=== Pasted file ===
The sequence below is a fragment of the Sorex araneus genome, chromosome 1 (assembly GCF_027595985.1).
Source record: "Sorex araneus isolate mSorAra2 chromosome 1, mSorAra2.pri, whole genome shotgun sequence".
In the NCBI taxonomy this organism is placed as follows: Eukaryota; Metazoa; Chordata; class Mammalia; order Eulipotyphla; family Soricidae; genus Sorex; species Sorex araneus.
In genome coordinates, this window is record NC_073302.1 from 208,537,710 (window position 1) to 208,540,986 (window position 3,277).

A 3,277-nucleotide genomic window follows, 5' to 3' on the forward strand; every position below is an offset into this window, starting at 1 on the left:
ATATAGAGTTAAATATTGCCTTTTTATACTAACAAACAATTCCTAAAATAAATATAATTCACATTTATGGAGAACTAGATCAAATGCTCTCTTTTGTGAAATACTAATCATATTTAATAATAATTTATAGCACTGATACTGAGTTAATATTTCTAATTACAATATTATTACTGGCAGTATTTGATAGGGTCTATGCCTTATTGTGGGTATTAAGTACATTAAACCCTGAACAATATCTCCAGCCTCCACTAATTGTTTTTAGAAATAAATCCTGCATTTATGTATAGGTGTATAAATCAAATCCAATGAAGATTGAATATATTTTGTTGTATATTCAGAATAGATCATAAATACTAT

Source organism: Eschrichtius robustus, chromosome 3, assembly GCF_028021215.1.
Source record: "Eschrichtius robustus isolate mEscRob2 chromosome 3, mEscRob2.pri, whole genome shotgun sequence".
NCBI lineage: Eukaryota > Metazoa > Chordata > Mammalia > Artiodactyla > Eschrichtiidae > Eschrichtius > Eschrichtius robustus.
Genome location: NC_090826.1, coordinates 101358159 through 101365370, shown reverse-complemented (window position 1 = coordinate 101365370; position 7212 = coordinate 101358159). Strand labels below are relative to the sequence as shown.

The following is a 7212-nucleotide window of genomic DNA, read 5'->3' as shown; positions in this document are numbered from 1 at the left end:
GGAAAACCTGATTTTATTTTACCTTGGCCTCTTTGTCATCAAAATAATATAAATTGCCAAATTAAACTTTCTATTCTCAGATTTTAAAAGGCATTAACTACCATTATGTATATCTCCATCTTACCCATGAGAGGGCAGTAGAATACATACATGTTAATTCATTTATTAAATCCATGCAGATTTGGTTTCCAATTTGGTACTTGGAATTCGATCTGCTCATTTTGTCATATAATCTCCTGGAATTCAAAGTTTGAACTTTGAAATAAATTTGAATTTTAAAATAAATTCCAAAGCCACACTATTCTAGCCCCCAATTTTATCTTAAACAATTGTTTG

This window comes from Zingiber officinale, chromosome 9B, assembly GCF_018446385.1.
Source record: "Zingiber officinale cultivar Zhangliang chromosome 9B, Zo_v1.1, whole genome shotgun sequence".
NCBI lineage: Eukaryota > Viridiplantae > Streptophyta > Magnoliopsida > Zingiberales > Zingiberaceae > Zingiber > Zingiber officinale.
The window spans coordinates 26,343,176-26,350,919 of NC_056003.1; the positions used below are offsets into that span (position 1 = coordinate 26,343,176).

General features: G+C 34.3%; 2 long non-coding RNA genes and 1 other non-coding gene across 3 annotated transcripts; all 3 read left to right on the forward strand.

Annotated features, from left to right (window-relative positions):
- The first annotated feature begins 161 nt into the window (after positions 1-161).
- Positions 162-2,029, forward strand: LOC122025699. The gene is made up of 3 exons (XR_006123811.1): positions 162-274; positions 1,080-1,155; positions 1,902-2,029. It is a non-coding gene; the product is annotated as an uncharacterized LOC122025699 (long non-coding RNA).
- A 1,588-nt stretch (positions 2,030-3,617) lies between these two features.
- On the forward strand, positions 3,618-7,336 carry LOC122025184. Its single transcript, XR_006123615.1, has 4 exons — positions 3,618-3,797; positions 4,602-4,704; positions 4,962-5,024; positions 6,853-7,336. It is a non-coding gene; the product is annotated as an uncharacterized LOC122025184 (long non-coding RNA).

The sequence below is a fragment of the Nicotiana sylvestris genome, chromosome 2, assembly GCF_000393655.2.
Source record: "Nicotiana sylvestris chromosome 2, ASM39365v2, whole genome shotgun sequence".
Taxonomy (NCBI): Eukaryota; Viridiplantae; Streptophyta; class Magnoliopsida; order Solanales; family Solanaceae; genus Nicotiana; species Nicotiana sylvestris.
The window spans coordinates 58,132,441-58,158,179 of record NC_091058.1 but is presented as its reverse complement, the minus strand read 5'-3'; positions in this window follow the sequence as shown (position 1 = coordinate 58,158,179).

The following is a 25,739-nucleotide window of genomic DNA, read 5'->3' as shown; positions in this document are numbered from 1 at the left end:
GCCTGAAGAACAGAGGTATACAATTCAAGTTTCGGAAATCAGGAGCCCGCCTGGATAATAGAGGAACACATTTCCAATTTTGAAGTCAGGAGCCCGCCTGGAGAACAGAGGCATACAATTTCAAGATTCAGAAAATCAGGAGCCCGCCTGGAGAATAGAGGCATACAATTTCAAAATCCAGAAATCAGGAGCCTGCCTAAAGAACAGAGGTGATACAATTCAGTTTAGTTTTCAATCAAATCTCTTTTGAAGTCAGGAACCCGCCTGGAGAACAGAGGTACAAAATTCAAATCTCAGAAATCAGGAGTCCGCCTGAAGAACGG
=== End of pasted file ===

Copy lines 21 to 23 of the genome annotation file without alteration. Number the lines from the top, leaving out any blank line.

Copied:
- A 1,588-nt stretch (positions 2,030-3,617) lies between these two features.
- On the forward strand, positions 3,618-7,336 carry LOC122025184. Its single transcript, XR_006123615.1, has 4 exons — positions 3,618-3,797; positions 4,602-4,704; positions 4,962-5,024; positions 6,853-7,336. It is a non-coding gene; the product is annotated as an uncharacterized LOC122025184 (long non-coding RNA).

The sequence below is a fragment of the Nicotiana sylvestris genome, chromosome 2, assembly GCF_000393655.2.